Background: Although reducing 30-day hospital readmissions is now a priority in neurosurgical quality improvement, postoperative emergency room (ER) visits have remained poorly understood, in particular, in populations with limited access to outpatient care. After endoscopic transsphenoidal surgery, the unique pathologic entities treated can engender a variety of surgical and metabolic complications—often dangerous, delayed, and nonspecific in presentation. We sought to characterize the causes and timing of ER visits—with or without readmission—in a socioeconomically disadvantaged population. Methods: We reviewed all the patients undergoing ETS by our skull base team from 2009 to 2017 to determine their socioeconomic profile and causes of ER visits. For external validation, we compared our results with national data from the American College of Surgeons National Surgical Quality Improvement Program. Results: Of the 229 patients, 35 (15.3%) had visited the ER within 30 days of discharge. Of these 229 patients, 21 (9.2%) were readmitted, and 109 (47.6%) were insured by Medicaid. The most common reasons for the ER visits were headache (8 of 35 [22.9%]), hyponatremia (7 of 35 [20.0%]), and epistaxis (5 of 35 [14.3%]). The most common cause for readmission was symptomatic hyponatremia (6 of 21 [28.6%]). The other reasons for readmission included meningitis (2 of 21 [9.5%]), adrenal crisis (2 of 21 [9.5%]), and cerebrospinal fluid leakage (1 of 21 [4.8%]). The average time to readmission was 10.9 days. According to the National Surgical Quality Improvement Program database, the 30-day readmission rate was 5.5%, of which 22.2% were for hyponatremia. Conclusion: Delayed hyponatremia accounts for a large proportion of ER visits and unplanned readmissions. Close follow-up with diligent, multidisciplinary care might reduce the number of ER visits and readmission in this population.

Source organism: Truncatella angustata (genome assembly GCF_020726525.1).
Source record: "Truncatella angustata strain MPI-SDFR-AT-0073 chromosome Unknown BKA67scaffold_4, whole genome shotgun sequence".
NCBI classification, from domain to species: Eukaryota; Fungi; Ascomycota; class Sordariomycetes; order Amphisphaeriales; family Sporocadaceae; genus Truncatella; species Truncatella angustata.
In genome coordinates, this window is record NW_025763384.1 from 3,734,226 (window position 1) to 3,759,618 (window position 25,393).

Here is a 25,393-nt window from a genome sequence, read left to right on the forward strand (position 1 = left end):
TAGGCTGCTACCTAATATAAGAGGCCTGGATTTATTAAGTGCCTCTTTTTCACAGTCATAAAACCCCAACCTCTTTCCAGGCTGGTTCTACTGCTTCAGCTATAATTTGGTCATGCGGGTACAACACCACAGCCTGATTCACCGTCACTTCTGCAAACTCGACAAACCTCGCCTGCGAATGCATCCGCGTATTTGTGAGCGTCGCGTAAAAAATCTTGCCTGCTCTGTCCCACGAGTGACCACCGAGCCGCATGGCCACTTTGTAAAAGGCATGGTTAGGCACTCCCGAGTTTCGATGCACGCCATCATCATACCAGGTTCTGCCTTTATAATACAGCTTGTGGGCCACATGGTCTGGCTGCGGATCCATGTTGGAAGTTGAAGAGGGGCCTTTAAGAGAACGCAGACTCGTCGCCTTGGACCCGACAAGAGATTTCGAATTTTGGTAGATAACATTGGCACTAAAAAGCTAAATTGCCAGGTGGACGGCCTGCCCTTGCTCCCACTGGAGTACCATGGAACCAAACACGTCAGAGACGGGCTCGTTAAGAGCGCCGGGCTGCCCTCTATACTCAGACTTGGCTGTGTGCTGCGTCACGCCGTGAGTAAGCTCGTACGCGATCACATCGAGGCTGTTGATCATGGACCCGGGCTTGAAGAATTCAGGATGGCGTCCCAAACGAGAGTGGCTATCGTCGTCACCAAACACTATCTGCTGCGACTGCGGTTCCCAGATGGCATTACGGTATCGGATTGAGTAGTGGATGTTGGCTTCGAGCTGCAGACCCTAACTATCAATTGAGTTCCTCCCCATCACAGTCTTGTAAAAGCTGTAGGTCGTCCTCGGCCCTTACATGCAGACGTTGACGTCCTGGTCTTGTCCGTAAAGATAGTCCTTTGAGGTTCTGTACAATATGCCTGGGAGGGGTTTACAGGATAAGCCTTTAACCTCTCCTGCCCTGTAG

All Science Journal Classification (ASJC) codes
- Clinical Neurology